Magazine article Science News

Looking into Metal Specimens

Magazine article Science News

Looking into Metal Specimens

Article excerpt

Looking into metal specimens

In magnetic resonance imaging, certain atomic nuclei in samples held within a magnetic field absorb, then emit, radio waves at characteristic frequencies. Such data can be used to construct images showing the location of particular atoms in the sample. These images have important medical applications because researchers can use the technique to examine animal and human tissue without having to remove a specimen.

Now, Stephen J. Norton of the National Bureau of Standards (NBS) in Gaithersburg, Md., has proposed a new imaging technique based on a somewhat different nuclear effect. Unlike magnetic resonance imaging, this technique can be used for studying the internal structure of metal alloys, composites and other materials.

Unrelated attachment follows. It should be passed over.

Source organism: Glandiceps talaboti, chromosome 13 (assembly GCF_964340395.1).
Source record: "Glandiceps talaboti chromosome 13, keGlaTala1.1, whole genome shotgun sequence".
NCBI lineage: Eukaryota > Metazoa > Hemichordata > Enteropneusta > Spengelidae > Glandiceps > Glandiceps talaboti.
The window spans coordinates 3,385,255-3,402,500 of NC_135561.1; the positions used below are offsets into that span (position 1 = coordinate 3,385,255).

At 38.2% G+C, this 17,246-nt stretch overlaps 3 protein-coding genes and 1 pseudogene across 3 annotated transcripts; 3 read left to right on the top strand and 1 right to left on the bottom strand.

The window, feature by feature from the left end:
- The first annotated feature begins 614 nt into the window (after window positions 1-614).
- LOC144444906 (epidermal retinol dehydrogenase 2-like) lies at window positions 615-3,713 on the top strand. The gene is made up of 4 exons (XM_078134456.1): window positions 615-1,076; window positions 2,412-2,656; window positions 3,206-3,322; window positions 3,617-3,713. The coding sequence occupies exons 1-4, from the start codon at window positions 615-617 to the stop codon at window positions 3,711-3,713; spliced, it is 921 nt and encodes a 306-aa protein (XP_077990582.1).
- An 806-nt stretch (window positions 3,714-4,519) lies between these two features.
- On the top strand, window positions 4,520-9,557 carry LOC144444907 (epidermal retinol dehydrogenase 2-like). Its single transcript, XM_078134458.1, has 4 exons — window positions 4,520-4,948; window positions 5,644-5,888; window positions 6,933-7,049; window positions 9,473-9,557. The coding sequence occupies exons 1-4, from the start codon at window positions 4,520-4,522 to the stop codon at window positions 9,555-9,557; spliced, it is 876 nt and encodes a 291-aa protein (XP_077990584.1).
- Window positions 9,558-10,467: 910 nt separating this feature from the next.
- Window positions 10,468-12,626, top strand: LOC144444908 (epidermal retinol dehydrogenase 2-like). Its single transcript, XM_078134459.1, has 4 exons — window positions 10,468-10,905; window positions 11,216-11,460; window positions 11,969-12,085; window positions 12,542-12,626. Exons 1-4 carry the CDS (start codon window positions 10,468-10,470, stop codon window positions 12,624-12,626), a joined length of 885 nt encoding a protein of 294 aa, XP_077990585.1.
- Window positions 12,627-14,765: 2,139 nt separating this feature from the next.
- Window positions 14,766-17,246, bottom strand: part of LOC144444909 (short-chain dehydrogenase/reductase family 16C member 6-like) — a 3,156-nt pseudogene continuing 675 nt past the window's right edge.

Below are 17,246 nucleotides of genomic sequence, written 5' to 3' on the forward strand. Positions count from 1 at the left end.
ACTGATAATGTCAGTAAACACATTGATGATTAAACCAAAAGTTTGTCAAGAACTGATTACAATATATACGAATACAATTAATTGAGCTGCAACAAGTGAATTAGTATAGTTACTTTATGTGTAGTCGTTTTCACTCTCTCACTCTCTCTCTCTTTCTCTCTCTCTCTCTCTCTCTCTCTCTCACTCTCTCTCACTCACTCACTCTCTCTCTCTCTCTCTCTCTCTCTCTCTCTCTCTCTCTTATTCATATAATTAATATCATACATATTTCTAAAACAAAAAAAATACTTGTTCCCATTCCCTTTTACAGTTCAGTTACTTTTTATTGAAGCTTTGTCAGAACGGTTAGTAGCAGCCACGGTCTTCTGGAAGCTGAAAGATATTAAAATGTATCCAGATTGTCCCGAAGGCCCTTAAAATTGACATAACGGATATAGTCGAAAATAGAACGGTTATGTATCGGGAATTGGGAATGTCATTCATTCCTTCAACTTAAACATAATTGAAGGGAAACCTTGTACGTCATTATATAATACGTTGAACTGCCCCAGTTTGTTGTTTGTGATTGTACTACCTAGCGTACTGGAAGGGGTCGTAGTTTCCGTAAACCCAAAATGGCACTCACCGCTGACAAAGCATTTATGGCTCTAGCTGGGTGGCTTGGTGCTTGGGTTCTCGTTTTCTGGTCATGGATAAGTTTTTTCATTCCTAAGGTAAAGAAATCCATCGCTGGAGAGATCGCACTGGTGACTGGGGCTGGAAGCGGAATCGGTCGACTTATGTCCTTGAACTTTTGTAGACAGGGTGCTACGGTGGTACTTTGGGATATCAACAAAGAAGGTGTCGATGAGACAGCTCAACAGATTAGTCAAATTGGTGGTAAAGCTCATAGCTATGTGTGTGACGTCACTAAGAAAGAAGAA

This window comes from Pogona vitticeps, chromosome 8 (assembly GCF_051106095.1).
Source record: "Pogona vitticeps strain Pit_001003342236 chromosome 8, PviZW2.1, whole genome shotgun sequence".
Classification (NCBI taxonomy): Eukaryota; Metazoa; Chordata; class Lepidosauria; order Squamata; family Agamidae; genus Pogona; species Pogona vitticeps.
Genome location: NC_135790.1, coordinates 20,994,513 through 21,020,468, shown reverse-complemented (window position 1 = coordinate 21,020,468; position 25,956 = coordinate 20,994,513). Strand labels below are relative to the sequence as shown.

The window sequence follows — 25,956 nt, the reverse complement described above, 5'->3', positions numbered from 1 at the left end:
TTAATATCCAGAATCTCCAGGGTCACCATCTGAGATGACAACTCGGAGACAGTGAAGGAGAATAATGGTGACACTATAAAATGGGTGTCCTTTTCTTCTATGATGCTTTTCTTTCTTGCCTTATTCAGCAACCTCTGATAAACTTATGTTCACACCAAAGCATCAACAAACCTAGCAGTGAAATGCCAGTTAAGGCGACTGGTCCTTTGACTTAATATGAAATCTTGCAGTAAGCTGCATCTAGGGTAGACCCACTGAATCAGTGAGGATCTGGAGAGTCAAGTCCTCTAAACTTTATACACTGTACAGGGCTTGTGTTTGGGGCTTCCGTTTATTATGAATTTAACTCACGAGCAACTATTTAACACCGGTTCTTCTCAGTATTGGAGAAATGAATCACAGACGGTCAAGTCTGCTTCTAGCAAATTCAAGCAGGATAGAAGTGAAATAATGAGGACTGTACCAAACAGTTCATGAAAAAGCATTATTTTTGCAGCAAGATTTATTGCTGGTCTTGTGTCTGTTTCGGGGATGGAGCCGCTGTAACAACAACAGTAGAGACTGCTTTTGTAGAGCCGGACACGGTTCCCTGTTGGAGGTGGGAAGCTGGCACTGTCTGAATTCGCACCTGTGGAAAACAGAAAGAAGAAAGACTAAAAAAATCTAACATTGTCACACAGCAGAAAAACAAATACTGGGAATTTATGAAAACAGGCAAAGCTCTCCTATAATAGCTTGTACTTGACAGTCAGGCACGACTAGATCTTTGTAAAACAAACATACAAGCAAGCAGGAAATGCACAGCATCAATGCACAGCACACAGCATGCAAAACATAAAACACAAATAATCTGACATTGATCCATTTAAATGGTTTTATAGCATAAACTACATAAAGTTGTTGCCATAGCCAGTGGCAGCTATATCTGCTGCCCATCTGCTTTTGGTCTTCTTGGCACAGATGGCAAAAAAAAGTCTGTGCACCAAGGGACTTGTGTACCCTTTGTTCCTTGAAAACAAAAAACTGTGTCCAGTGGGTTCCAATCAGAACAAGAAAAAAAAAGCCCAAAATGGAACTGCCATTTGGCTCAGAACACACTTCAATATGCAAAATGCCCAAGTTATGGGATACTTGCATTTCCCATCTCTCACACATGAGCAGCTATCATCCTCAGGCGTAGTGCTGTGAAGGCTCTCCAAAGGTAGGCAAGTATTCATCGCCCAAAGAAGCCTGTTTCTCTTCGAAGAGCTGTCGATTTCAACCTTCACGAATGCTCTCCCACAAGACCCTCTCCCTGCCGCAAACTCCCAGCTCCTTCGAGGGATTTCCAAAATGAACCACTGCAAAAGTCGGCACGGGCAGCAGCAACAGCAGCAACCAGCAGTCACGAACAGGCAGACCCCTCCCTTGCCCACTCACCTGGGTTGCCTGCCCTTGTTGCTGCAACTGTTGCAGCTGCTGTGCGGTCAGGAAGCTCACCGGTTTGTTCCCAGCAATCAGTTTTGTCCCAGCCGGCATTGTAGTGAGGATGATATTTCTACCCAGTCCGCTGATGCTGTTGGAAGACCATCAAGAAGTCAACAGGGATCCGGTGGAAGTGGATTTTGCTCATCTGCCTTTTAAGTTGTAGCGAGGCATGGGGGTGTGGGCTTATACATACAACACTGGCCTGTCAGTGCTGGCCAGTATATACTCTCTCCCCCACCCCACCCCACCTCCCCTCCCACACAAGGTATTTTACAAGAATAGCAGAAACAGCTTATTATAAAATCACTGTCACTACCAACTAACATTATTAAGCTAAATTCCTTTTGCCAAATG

Norton's technique is based on a nuclear phenomenon known as the Mossbauer effect. Nuclei of atoms such as iron, when embedded in a solid lattice, can emit and absorb gamma rays without suffering any recoil. As a result, the absorption or emission frequency of a typical gamma-ray signal is confined to a narrow range, allowing precise measurements of nuclear phenomena or a remarkably sensitive means of marking the presence of certain elements in a sample.

In a conventional Mossbauer experiment, a moving radioactive source emits gamma rays, which are then absorbed by the sample. A detector counts the number of gamma rays that manage to pass through the sample. Such measurements, however, provide only bulk averages. …

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